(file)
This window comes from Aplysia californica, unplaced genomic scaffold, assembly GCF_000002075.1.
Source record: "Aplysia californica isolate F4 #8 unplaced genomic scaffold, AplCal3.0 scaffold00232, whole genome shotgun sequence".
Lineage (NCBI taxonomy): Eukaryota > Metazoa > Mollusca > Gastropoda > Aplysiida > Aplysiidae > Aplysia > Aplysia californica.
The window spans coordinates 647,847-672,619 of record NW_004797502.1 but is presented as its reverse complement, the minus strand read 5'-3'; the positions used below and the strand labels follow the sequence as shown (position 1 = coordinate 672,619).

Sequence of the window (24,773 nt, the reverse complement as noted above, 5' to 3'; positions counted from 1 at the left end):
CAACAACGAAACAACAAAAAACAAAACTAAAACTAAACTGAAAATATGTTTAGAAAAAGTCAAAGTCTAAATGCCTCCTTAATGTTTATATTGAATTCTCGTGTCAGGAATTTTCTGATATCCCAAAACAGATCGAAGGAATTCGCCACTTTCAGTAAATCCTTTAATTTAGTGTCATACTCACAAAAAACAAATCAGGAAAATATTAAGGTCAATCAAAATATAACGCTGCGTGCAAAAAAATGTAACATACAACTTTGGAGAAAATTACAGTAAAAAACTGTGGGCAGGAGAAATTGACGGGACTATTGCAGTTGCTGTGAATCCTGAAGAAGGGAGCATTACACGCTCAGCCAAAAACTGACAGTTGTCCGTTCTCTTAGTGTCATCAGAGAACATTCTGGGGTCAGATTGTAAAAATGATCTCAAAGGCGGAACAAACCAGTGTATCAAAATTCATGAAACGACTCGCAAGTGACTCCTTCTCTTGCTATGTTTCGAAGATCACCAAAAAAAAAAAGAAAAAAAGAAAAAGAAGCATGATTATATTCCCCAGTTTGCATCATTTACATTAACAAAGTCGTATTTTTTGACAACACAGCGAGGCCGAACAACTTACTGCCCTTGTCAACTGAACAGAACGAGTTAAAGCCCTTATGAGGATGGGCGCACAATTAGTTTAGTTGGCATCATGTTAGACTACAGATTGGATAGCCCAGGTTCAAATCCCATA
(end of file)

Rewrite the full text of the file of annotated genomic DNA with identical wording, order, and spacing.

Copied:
This window comes from Aplysia californica, unplaced genomic scaffold, assembly GCF_000002075.1.
Source record: "Aplysia californica isolate F4 #8 unplaced genomic scaffold, AplCal3.0 scaffold00232, whole genome shotgun sequence".
Lineage (NCBI taxonomy): Eukaryota > Metazoa > Mollusca > Gastropoda > Aplysiida > Aplysiidae > Aplysia > Aplysia californica.
The window spans coordinates 647,847-672,619 of record NW_004797502.1 but is presented as its reverse complement, the minus strand read 5'-3'; the positions used below and the strand labels follow the sequence as shown (position 1 = coordinate 672,619).

Sequence of the window (24,773 nt, the reverse complement as noted above, 5' to 3'; positions counted from 1 at the left end):
CAACAACGAAACAACAAAAAACAAAACTAAAACTAAACTGAAAATATGTTTAGAAAAAGTCAAAGTCTAAATGCCTCCTTAATGTTTATATTGAATTCTCGTGTCAGGAATTTTCTGATATCCCAAAACAGATCGAAGGAATTCGCCACTTTCAGTAAATCCTTTAATTTAGTGTCATACTCACAAAAAACAAATCAGGAAAATATTAAGGTCAATCAAAATATAACGCTGCGTGCAAAAAAATGTAACATACAACTTTGGAGAAAATTACAGTAAAAAACTGTGGGCAGGAGAAATTGACGGGACTATTGCAGTTGCTGTGAATCCTGAAGAAGGGAGCATTACACGCTCAGCCAAAAACTGACAGTTGTCCGTTCTCTTAGTGTCATCAGAGAACATTCTGGGGTCAGATTGTAAAAATGATCTCAAAGGCGGAACAAACCAGTGTATCAAAATTCATGAAACGACTCGCAAGTGACTCCTTCTCTTGCTATGTTTCGAAGATCACCAAAAAAAAAAAGAAAAAAAGAAAAAGAAGCATGATTATATTCCCCAGTTTGCATCATTTACATTAACAAAGTCGTATTTTTTGACAACACAGCGAGGCCGAACAACTTACTGCCCTTGTCAACTGAACAGAACGAGTTAAAGCCCTTATGAGGATGGGCGCACAATTAGTTTAGTTGGCATCATGTTAGACTACAGATTGGATAGCCCAGGTTCAAATCCCATA